Two Transylvania University seniors have won extremely competitive Fulbright grants to serve as English teaching assistants abroad.
Savannah Lambert and Jordan Strouse, who bring the school’s number of Fulbright recipients to 24, were selected for their leadership and academic abilities — out of what was the largest pool of applicants ever.
Lambert, of Georgetown, Kentucky, plans to teach in Germany, where she spent a semester in 2019 at Universität Regensburg. With plans to pursue a career in diplomacy, she’s an international affairs and German double major and served as a study abroad peer ambassador at Transylvania.
“I am incredibly honored and excited to be named a Fulbright ETA finalist,” she said. “I cannot thank the faculty and staff members who helped me through this process enough — they did everything from proofreading essays and writing recommendations, but also led me to opportunities to grow and learn.”
Lambert eventually plans to pursue a master’s in international education at George Washington University. “I am so grateful for the global experiences and education Transy has given me, and cannot wait to put that to use,” she said.
Strouse, of Lexington, will serve as a teaching assistant for 11 months in Taiwan. He also received the prestigious Boren Scholarship to study Mandarin at the National Taiwan University, but chose the Fulbright instead.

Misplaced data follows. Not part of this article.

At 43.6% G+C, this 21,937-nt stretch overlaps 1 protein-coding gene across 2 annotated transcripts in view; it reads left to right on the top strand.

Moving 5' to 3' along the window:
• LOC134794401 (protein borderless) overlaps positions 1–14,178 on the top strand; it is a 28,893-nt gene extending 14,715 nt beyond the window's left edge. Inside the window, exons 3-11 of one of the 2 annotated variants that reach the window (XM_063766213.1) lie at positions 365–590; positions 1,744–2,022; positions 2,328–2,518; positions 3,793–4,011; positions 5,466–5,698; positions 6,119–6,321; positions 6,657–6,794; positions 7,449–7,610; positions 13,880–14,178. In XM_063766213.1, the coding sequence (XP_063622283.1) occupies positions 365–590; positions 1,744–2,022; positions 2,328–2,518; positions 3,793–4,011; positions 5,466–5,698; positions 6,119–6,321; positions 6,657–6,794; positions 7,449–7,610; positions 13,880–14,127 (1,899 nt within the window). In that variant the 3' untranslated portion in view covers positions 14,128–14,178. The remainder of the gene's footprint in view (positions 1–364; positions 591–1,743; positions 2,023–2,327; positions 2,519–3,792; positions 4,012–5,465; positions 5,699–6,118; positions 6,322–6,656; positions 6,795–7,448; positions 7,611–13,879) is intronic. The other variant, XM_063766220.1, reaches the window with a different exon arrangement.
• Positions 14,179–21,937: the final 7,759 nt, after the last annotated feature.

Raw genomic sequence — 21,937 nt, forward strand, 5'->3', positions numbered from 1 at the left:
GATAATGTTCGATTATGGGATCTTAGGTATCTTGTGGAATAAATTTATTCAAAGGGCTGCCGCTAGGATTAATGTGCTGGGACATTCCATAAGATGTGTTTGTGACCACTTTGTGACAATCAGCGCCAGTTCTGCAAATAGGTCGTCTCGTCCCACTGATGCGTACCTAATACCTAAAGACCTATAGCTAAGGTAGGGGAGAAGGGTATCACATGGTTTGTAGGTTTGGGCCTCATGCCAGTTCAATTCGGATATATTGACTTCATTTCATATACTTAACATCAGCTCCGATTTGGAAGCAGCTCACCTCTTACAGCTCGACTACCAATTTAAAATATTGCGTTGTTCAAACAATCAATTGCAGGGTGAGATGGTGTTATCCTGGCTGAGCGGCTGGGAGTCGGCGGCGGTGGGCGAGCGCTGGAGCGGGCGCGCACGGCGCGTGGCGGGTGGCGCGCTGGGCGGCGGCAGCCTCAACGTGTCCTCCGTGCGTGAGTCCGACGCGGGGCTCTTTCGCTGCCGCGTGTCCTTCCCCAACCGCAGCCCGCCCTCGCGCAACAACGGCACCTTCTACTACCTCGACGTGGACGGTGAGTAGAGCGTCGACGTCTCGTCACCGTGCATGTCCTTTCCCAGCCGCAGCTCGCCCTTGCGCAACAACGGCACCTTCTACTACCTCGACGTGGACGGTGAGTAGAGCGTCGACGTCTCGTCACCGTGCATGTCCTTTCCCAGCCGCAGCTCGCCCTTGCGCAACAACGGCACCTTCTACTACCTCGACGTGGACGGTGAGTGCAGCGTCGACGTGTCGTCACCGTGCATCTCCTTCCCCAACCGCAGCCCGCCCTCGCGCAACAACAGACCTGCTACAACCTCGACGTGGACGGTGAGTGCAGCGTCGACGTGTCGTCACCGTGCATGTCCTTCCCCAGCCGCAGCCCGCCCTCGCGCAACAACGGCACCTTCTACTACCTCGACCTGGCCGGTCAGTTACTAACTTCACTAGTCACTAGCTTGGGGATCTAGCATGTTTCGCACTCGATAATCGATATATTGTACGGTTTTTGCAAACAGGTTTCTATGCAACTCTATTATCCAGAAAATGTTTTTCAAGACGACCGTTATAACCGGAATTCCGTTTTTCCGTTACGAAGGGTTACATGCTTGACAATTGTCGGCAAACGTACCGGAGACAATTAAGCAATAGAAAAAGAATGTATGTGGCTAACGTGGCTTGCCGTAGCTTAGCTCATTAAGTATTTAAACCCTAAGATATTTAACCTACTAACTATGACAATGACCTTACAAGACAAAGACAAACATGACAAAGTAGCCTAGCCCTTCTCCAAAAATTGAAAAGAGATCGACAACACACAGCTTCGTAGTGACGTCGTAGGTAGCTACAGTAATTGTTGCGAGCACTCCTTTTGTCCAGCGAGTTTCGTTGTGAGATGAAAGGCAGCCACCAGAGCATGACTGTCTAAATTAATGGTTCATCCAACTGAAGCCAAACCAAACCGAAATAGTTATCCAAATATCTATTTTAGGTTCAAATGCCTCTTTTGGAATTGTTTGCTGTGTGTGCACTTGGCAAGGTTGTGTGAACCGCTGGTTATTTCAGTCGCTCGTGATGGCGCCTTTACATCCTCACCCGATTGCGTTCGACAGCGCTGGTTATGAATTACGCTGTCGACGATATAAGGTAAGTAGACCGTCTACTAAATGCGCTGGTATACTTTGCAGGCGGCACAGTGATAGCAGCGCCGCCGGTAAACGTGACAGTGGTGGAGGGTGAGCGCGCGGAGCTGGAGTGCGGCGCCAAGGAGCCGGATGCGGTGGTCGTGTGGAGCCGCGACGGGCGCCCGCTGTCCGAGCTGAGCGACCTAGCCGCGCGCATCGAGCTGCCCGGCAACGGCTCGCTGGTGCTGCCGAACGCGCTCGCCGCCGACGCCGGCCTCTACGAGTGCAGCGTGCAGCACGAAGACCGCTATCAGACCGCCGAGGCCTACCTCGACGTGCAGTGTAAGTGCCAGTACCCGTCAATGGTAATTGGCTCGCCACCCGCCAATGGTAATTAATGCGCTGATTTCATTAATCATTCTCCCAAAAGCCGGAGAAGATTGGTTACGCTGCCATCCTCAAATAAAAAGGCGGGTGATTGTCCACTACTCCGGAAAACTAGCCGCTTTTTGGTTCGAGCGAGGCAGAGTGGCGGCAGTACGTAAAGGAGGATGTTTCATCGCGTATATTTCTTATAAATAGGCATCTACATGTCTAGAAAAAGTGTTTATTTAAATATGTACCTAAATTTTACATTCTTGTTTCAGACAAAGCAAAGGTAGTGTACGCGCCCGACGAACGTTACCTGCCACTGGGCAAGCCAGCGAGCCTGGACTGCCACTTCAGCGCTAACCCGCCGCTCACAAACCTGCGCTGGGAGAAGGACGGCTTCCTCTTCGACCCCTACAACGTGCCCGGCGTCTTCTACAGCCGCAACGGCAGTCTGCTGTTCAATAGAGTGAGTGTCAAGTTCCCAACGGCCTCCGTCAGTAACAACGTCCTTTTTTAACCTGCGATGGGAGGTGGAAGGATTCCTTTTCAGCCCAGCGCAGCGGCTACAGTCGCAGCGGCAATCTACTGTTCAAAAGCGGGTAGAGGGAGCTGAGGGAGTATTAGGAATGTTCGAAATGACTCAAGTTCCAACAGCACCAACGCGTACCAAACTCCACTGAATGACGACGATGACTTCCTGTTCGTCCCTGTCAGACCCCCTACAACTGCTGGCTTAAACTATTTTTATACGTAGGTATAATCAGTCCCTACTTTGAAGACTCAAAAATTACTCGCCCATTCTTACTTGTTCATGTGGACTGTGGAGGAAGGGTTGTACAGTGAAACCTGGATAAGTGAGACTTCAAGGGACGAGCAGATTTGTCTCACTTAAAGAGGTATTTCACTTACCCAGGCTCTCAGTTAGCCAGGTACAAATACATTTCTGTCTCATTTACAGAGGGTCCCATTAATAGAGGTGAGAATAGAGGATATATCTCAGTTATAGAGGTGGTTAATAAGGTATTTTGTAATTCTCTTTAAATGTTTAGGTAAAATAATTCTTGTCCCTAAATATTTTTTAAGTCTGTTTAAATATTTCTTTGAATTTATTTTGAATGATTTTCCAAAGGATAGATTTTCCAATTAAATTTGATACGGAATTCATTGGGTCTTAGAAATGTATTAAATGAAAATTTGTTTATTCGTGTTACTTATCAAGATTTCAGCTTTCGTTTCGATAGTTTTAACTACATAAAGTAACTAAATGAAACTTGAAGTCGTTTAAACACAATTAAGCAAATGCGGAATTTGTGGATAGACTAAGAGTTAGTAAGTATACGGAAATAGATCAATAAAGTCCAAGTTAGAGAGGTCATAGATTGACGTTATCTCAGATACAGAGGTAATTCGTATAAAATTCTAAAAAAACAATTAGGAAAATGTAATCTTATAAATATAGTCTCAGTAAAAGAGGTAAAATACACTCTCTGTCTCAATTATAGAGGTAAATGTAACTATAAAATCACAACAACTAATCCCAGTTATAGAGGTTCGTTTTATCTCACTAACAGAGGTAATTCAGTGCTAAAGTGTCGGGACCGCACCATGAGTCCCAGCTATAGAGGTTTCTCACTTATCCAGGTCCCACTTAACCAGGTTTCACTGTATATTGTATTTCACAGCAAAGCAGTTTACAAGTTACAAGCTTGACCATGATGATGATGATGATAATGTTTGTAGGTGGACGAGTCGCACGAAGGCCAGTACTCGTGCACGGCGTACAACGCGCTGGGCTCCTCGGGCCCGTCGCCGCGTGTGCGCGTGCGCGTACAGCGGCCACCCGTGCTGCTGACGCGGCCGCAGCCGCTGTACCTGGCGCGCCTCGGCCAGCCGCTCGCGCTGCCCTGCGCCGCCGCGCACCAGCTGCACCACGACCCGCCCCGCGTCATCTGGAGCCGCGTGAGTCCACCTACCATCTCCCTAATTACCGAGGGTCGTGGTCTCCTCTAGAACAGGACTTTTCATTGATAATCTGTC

The Fulbright will help Strouse along his path to becoming a linguist in a government setting. “I’m particularly interested in working in the intelligence community on national security issues. As an international affairs major here at Transy, I’ve got the foundational skills for this career; the next year in Taiwan will allow me to further develop these skills and gain on-the-ground cultural and linguistic knowledge.”
He also credited staff, faculty and fellow students at Transylvania for the support that helped him win the awards — from writing solid applications to friends who inspired him.
“Both Savannah and Jordan have been leaders on campus, inside and outside of the classroom,” said Michael Cronk, associate director of career development. “We are incredibly proud of the work they put into their applications and congratulate them on this auspicious accomplishment.”
The U.S. Department of State’s Bureau of Educational and Cultural Affairs sponsors the Fulbright student program, which was established 75 years ago to foster mutual understanding between the United States and other countries.